Jesse Bering has an interesting article on why many people have so much difficulty holding a realistic view of death — why they imagine immortal souls wafting off to heaven, and why they can’t imagine their consciousness ceasing to exist. He’s trying to argue that these kinds of beliefs are more than just the result of secondary indoctrination into a body of myth, but are actually a normal consequence of the nature of consciousness. We never personally experience the extinction of our consciousness, of course, except for the limited loss of sleep — and we always wake up from that (at least, until the last time), so we at least have personal evidence that would inductively imply immortality.
It’s also a set of beliefs that are remarkably pervasive. Our language and culture and habits of thought make the idea of survival after death continually crop up.
Even when we want to believe that our minds end at death, it is a real struggle to think in this way. A study I published in the Journal of Cognition and Culture in 2002 reveals the illusion of immortality operating in full swing in the minds of undergraduate students who were asked a series of questions about the psychological faculties of a dead man.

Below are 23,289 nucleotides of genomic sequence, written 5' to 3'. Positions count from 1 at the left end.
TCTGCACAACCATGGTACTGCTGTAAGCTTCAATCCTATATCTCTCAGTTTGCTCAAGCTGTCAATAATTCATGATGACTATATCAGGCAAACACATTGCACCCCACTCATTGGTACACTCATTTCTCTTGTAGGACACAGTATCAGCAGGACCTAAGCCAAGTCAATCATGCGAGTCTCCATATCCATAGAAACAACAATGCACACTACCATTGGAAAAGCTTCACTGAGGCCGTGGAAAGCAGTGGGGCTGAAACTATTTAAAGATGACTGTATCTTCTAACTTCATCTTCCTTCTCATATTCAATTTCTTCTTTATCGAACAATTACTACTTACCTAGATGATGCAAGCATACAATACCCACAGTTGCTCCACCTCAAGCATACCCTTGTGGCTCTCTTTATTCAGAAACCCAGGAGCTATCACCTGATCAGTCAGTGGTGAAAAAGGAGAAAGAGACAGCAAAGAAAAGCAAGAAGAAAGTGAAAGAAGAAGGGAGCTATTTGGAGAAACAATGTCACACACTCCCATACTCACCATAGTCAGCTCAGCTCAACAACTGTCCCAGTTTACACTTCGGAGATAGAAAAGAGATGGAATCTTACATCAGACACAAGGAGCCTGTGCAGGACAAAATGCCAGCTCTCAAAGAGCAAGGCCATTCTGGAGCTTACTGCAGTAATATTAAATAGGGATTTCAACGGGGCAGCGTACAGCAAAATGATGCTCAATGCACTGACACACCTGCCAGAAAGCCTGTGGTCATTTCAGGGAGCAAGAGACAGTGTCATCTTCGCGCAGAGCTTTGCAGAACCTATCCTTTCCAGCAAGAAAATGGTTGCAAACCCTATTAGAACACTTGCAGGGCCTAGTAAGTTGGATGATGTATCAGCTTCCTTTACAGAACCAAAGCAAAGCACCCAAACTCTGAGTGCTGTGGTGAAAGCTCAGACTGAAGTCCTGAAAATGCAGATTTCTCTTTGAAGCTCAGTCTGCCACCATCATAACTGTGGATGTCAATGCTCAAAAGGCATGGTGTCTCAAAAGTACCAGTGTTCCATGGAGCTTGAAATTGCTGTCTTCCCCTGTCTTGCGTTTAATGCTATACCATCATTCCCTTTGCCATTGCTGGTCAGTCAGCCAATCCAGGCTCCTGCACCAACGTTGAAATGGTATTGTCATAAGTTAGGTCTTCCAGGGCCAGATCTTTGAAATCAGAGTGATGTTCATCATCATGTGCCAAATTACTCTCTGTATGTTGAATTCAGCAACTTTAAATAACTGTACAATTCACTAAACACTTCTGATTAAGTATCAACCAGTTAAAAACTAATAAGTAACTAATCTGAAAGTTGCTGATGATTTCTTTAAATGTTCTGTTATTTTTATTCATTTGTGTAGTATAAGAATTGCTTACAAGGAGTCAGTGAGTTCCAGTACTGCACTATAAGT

Richard, I told the students, had been killed instantaneously when his vehicle plunged into a utility pole. After the participants read a narrative about Richard’s state of mind just prior to the accident, I queried them as to whether the man, now that he was dead, retained the capacity to experience mental states. “Is Richard still thinking about his wife?” I asked them. “Can he still taste the flavor of the breath mint he ate just before he died? Does he want to be alive?”
You can imagine the looks I got, because apparently not many people pause to consider whether souls have taste buds, become randy or get headaches. Yet most gave answers indicative of “psychological continuity reasoning,” in which they envisioned Richard’s mind to continue functioning despite his death. This finding came as no surprise given that, on a separate scale, most respondents classified themselves as having a belief in some form of an afterlife.